Now it can be told. the UK’s economic miracle – high employment, low inflation, stable growth, an end to boom and bust – was a chimera, a delusion. Though it seemed real at the time, it was a castle built on a cloud and now, with a sound rather like gas leaking gently from a pipe, it has disappeared. We rub our eyes and wonder, did we imagine it all?Not quite. What we imagined was that a huge asset bubble – the miraculous inflation of house prices – had made us rich, so rich that we could pile debt on debt and reckon not of the morrow. Chez Nous, Mon Repos, Dunroamin, bless them all, bricks and mortar by some alchemy turned cash cows. Of course, it was wonderful for marketing, fabulous for retailing and seventh heaven for banking. What we saw, we wanted, and what we wanted we bought, and if we couldn’t really afford it, well, fiddle-de-dee.
But today, as we sit among our once gleaming acquisitions – the plasma telly, the fitted kitchen, the digital camera, the designer wardrobe creaking at its chipboard seams with designer clothing – and wistfully recall the holidays in Martinique and that place where the locals wore funny clothes, we scratch our heads and flap a despairing hand at another bill, another chicken come home to roost.
How did it come to this? How could a people who once strode forth and built the biggest empire known to man, a nation moreover that tipped its cornucopia and freely poured out to the world the jet engine, football, cheddar cheese and Cliff Richard, how could we be so silly?The answer, alas, is that we have within us an abundance of self-delusion which, when released, gushes forth with the exuberance of an ornamental fountain. And during those glorious moments when the spume flies high and the falling droplets glisten in the sunshine, we think ourselves immortal.
Proof of our propensity when the mood seizes us to defy all reason, spit in the eye of logic and declare the laws of nature invalid, comes in a survey conducted by a national insurance company. The eagerness of these organisations to sell policies being matched, and indeed surpassed, only by their unwillingness to settle claims, they are for ever on the qui vive for new business, and the survey is as good a marketing tool as any.
At any rate, this particular insurer decided that accidents in the home, or the fear of such, presented a promising opportunity to flog a few cover notes and to that end commissioned research into kitchen mishaps. The results proved more gratifying than the researchers could possibly have imagined. It transpires that a great many people – some 6 million, in fact – are so bewitched by the power of television and so overcome by self-delusion that they attempt to recreate a dish in “real time” along with the chef.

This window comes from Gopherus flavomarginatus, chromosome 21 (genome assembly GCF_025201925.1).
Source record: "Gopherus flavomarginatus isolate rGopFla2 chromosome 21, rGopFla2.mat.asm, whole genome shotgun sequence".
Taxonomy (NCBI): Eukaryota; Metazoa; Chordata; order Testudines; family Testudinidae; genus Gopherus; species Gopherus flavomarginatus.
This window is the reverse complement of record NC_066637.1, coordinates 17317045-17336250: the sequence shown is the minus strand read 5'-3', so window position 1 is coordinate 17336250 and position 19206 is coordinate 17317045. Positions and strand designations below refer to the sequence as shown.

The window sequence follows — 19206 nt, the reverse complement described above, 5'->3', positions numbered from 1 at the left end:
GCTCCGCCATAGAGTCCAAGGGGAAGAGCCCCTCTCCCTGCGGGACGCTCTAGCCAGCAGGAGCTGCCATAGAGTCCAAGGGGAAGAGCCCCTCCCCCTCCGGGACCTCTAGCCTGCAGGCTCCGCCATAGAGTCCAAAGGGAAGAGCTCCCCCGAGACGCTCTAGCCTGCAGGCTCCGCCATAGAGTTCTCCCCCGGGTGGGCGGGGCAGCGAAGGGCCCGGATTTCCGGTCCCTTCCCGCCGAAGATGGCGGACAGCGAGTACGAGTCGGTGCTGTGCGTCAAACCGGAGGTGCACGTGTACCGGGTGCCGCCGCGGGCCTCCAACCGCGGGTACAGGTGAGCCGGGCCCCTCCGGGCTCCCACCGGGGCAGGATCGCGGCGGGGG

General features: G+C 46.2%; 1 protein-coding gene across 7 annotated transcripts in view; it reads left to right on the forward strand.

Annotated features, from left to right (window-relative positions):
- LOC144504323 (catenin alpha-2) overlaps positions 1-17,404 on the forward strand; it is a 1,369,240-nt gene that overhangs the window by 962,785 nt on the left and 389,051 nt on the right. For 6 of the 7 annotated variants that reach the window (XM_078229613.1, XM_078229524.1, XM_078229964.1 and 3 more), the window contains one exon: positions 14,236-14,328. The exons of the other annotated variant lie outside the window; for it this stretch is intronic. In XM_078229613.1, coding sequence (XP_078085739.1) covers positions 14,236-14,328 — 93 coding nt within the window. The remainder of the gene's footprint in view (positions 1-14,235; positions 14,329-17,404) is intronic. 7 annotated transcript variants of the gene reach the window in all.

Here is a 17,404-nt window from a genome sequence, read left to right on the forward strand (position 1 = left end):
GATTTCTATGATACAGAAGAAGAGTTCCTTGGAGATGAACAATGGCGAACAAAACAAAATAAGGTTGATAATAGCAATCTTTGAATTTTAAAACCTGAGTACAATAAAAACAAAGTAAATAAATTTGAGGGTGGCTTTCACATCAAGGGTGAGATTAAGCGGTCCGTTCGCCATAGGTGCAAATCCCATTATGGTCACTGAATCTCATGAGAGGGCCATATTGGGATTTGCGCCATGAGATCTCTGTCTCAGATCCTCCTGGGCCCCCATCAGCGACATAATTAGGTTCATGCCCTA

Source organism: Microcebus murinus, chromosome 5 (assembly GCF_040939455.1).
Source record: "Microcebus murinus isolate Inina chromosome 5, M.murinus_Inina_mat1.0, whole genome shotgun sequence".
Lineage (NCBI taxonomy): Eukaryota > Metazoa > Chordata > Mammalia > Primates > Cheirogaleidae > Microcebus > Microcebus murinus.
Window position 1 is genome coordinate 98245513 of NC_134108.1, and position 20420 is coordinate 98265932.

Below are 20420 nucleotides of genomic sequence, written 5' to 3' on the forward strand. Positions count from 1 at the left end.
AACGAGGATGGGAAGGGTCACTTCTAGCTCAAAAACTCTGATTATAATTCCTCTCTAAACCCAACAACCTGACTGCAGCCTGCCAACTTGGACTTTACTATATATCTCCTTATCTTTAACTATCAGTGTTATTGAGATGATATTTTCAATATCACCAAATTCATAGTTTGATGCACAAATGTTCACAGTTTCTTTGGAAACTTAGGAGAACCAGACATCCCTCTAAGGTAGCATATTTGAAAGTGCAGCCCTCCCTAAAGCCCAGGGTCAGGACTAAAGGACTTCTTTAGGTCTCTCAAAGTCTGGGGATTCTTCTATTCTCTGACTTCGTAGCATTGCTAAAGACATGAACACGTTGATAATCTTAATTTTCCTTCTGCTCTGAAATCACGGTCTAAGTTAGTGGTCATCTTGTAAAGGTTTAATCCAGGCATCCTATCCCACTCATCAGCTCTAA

That the TV is in one room and the cooking takes place in another is not seen as a hindrance. “Consequently,” says the report, “a quarter of amateur cooks admit to leaving their kitchens unattended while they run into the lounge to catch the next step on television and a worrying 86% admit they have carelessly left something cooking on the hob while doing so. One in ten home cooks have even been injured when running from kitchen to lounge in order to copy recipes from the TV – in fact, 34% of those admitted to having slipped on peelings and spilt liquids in the process.’
This real-life slapstick, for which a paying audience would happily cough up, has, like all comedy, a serious counterpoint. The report says: “Despite 73% of people describing themselves ‘amateur’, ‘novice’ or even ‘useless’ chefs, a worrying 75% would still attempt a complex culinary technique, not only risking injury to themselves and others but also racking up more than £5bn worth of damage to UK homes.”
Almost 30% of those surveyed admitted to attempting to prepare crème brûlés and roasted peppers using a DIY large-scale blow-torch after watching TV chefs use a smaller culinary version. Result: another job for the local fire brigade, another admission to accident and emergency, another case of self-delusion.
We try to fly and discover we are not Peter Pan, we are Icarus. But the discovery is not instant. For a glorious moment we really do believe we are flying, and not because we have slipped on a potato skin betwixt sitting room and kitchen. We really thought we could spend like Posh and Becks only to find we have merely their vapidity and none of their wealth.